Jim Durham


By Captain Jim Durham – StriperFun Guide Service

DATE OF REPORT: May 22, 2007

 Latest water temperature: 74.8° F surface (Beaver Creek) May 21, 2007

 Latest water temperature: 75.4° F surface (Main Lake) May 20, 2007

 Latest water temperature: 75.0° F surface (Greasy Creek) May 20, 2007

 Current lake level is 680.80 feet. The lake is about 43-45 feet below the tree line, which is about 725' above sea level. I will keep you posted.

Greetings to my avid readers! It has been two weeks since my last report. "Yes", we are still catching "big" Stripers!


In some years, the bite during the spawn of the Stripers can be really slow. I do not know what then "phenomenon" is this year, but we have been catching absolutely "huge" trophy Stripers in the spawn of 2007. Perhaps it is the fact that with the work on the dam and the water level still near Winter pool all the way into May, the "bite" is hotter this year during the spawn than normal.


All I know is that StriperFun clients are "reaping' the benefits by harvesting trophy after trophy! Please see below just a few of the "40 pound plus" monsters we are hitting!

The females are now swelled with eggs and the males are full of sperm (lots of clean up on the boat after landing a large fish).

Yes, the Stripers spawn. The males are full of sperm and the females are full of eggs. But they cannot reproduce because of the water temperature and lake bottom conditions. The eggs just drop to the bottom of the Lake and feed the ecosystem.

Stripers do not always eat well during the spawn. The Striper is a schooling fish. They are put into the Lake in schools and generally hang together forever. So, naturally they spawn in schools. But, not all schools spawn at the same time. Remember, spawn fishing can be "feast or famine". Catch a school just prior to beginning the spawn and they are "ravenous" and the females are huge. You could catch a trophy of a lifetime.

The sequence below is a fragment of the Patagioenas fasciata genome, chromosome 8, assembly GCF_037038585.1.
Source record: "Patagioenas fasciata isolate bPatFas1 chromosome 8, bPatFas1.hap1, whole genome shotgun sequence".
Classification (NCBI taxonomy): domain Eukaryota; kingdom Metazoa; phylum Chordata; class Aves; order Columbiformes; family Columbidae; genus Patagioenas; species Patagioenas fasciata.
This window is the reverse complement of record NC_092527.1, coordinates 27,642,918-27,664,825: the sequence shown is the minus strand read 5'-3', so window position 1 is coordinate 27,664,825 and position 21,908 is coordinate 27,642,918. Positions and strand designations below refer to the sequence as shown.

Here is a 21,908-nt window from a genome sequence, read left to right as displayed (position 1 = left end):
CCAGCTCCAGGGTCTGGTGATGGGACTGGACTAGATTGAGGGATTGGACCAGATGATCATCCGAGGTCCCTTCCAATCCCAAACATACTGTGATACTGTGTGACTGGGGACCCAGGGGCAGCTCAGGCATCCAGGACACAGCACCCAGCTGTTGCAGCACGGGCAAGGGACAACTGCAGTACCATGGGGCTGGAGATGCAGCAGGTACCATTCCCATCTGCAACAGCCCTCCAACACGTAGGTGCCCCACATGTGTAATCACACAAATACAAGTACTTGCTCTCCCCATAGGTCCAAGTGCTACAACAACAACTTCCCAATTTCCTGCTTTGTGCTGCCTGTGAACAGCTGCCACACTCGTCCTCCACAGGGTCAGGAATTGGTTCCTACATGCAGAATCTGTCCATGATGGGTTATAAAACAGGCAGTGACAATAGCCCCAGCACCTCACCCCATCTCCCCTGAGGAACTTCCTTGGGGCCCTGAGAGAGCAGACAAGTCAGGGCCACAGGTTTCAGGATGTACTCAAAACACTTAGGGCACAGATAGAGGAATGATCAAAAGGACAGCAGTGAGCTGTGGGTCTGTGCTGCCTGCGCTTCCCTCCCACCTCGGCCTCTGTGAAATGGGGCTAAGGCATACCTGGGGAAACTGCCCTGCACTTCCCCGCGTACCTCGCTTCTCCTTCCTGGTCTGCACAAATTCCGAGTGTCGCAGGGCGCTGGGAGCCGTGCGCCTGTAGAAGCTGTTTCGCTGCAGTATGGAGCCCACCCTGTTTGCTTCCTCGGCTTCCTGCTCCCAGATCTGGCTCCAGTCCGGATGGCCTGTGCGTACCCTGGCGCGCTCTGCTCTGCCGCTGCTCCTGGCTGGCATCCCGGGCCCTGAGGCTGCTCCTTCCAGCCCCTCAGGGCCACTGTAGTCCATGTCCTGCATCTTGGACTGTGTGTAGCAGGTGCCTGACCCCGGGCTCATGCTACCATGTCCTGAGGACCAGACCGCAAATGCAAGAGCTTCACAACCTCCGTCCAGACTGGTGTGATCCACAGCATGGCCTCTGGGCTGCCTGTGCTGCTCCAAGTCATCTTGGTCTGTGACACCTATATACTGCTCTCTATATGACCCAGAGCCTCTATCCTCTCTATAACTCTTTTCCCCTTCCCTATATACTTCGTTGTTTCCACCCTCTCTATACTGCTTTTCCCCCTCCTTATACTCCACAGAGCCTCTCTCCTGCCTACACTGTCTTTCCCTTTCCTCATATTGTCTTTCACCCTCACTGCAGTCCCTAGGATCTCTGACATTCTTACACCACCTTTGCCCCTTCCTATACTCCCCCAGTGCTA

The same thing holds true for catching a school just coming off the spawn. Although they will also be just as ravenous, the fish will have lost some weight from being in spawn.

During the spawn, the bite can be slow. However, the night bite has begun as well, with Stripers feeding on pre-spawn shad whacking the banks. Just go out after dark, cut your motor and listen to find them (see our website for some night time photos). The month of May should be hot on the night bite as well.

The Smallmouth fishing has been just off the chart. We are still catching tremendous numbers and numerous large wall mount trophies.

Lake Cumberland is a world class Smallmouth fishery. Many people have no idea (because the lake is so well known for Stripers).

April is gone and now we are now in to May and our life cycle on the lake has welcomed in spring again! It is time to tie your strongest line onto your stoutest rods and sharpen your hooks! There are monster Stripers in Lake Cumberland and they are hungry! I remain truly "pumped"!

We are still fishing planer boards in the middle of the creeks to the creek mouths and also out on the main lake, moving quickly (you go through a lot of bait that way – but it is what it is). Once we find a school, I kill the trolling motor and let the bait "settle in" and drop on the school.

This technique works really well! "Pow" "Pow" Doubles and triples!

The fish are from the surface (weightless boards) to 30 feet (down rod bites), depending on the cloud cover and wind. The Smallmouth are killing the weightless boards right against the rock banks – close to the points.

We are also catching Stripers throwing Cumberland Pro buck tails (white on white) and Smack tackle Gizz 4 "shad pattern" crank baits. The bite on these is early and late.

The fish are no longer as scattered, but we are "hunting" to find them. The schools of Stripers are medium size now, as they begin the spawn. Sometimes they are bunched in small coves off the main creek/lake and sometimes they are moving and we just "hit a school" suddenly in the dead middle of the lake that shows up out of nowhere. When I find them, I am staying on top of the schools with my trolling motor (as best as I can on windy days). Sometimes I do "figure eight" race track patterns to keep hitting the same school over and over.

It is hard work. But you have to be patient and "just keep pulling".

Watch for typical Spring storms hitting every few days. Never go out in heavy lightning. The fish generally do not bite anyway (I thing they are afraid of it just as much as people are).

This time of year is also "high tide" for the logs, sticks and trash in the lake. Watch for "dead head" logs that are swollen with water and floating just underneath the surface. Be very careful so that you do not hit something. A bent prop or damaged lower unit can put a damper on your day.